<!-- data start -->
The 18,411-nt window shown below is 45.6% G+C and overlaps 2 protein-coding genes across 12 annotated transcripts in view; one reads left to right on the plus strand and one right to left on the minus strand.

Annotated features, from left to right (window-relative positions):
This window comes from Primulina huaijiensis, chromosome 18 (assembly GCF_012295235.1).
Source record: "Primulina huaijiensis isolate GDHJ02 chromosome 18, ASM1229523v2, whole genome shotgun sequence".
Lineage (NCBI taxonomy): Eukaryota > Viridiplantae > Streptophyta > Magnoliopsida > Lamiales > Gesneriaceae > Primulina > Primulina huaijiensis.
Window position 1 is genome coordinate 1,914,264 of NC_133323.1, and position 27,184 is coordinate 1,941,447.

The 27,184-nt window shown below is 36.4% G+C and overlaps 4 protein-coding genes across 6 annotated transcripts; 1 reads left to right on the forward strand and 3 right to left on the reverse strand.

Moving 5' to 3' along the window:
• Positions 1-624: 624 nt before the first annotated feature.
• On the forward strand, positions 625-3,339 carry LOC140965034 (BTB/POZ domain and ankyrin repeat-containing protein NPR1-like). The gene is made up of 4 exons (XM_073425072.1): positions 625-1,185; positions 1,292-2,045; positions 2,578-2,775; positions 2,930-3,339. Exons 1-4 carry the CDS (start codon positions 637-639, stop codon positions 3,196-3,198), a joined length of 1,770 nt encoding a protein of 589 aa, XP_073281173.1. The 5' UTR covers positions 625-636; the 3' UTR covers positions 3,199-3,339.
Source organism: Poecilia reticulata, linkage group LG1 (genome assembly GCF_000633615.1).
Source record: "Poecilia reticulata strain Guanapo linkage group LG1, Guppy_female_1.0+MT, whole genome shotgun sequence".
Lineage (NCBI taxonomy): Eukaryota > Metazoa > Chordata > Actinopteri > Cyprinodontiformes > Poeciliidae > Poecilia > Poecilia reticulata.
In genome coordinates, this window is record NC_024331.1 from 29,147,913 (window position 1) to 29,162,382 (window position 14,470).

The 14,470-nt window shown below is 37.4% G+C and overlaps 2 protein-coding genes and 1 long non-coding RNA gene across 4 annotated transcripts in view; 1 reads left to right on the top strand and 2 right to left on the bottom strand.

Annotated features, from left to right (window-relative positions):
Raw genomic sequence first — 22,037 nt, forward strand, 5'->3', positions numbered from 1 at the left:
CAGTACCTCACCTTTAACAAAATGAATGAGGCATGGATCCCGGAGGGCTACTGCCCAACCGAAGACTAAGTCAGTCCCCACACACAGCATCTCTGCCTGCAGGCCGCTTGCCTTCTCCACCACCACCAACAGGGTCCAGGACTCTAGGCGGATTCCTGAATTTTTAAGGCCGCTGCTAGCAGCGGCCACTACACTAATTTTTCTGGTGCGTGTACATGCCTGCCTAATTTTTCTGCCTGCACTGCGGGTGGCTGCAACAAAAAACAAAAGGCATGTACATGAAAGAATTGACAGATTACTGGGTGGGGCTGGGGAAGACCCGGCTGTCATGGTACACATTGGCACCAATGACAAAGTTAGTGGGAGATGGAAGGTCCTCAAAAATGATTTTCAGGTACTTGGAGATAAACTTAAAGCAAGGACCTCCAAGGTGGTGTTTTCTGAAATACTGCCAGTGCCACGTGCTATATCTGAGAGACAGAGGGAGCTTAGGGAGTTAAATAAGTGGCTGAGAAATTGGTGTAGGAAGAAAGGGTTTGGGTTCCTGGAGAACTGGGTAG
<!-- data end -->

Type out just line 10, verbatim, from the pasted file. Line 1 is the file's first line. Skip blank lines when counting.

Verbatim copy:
• On the forward strand, positions 625-3,339 carry LOC140965034 (BTB/POZ domain and ankyrin repeat-containing protein NPR1-like). The gene is made up of 4 exons (XM_073425072.1): positions 625-1,185; positions 1,292-2,045; positions 2,578-2,775; positions 2,930-3,339. Exons 1-4 carry the CDS (start codon positions 637-639, stop codon positions 3,196-3,198), a joined length of 1,770 nt encoding a protein of 589 aa, XP_073281173.1. The 5' UTR covers positions 625-636; the 3' UTR covers positions 3,199-3,339.